News

Out now: Expressing possibility in two Oceanic languages

We can often choose between more basic, highly grammaticalized, ways to express a given meaning, and more verbose ways of doing so. Thus, in English, we may say “Brenda can catch the train” or “it is possible that Brenda will catch the train”, with quite similar interpretations. In my article with Anna Margetts, we argue that expressions of possibility in Daakaka and Saliba-Logea correspond to it is possible that in terms of their syntactic complexity, but to can in terms of their paradigmatic properties, frequencies and meaning. Look at the publication here or download the preprint.

How many books fit into a suitcase?

Turns out, not that many. I’m moving offices from HU to ZAS right now, and it will take a few more trips through Berlin Mitte before the handsome shelves of my new office are filled. I’ll post more about my new position and rewrite my landing page as soon as I’ve figured out who I am right now, so watch this space.

Reciprocal strategies in a language without reciprocal markers

There was a very enlightening small workshop on reciprocals in Utrecht just now. I was invited to talk about reciprocals in Daakaka, which was an interesting assignment since Daakaka does not have reciprocal pronouns or verbal reciprocal morphology. Speakers do not have to distinguish between reciprocal, reflexive and regular transitive structures. There are however things they can do to facilitate, or force, reciprocal interpretations. Look at my slides to find out more.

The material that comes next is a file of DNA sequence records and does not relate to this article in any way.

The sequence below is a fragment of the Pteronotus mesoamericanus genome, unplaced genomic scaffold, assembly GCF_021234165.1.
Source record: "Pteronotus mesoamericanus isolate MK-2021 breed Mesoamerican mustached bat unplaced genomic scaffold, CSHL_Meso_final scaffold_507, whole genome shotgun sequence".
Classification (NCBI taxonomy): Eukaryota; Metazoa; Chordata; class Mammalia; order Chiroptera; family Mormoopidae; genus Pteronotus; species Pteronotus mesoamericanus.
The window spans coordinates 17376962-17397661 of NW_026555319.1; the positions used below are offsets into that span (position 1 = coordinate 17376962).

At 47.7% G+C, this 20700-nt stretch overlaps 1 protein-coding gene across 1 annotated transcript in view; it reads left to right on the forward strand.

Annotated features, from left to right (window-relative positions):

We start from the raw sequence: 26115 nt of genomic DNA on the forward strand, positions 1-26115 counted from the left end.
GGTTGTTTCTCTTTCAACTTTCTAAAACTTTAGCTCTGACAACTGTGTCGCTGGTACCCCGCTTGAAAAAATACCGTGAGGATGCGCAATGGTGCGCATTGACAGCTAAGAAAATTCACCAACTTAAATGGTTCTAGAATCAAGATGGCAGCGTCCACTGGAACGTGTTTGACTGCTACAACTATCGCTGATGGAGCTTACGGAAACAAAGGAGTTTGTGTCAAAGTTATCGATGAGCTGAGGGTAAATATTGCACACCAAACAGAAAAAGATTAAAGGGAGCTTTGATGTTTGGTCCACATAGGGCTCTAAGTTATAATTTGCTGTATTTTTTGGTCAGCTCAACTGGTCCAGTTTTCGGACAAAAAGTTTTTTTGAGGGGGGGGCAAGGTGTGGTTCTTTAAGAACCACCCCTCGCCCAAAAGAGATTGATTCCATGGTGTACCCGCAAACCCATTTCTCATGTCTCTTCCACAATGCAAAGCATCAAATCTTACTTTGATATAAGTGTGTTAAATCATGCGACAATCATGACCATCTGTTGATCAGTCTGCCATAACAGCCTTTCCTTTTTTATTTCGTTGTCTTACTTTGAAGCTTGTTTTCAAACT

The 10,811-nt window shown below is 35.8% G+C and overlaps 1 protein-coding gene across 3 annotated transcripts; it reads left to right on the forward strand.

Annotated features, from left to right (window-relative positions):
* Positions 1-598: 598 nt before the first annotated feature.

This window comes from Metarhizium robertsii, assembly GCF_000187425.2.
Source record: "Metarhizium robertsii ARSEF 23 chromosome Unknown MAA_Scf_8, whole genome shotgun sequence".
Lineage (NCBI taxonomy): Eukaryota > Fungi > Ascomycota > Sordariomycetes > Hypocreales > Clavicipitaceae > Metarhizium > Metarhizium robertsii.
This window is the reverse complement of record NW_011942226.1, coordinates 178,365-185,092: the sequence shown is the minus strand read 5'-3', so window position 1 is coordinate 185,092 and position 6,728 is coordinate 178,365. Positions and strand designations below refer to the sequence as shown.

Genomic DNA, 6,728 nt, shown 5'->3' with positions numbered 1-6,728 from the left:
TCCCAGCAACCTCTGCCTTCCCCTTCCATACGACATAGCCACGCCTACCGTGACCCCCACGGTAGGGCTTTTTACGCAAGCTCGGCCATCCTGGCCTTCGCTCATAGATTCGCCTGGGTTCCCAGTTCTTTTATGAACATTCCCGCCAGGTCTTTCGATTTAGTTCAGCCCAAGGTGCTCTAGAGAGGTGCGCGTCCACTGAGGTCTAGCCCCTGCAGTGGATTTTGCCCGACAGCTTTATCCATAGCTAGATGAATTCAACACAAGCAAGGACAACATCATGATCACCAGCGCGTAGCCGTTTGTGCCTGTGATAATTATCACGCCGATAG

Linguistics and ideologies in თბილისი

There was a wonderful small conference on Ideologies and Linguistic Ideas in beautiful Tbilisi last week, and I’m very happy I had the opportunity to team up with my colleague Marcin Kilarski to present some of our work on bias and ideologies in old and new debates on linguistic complexity. I also learned a lot about the role of ideologies in the history of linguistics, which is new and exciting territory to me. Download our slides here.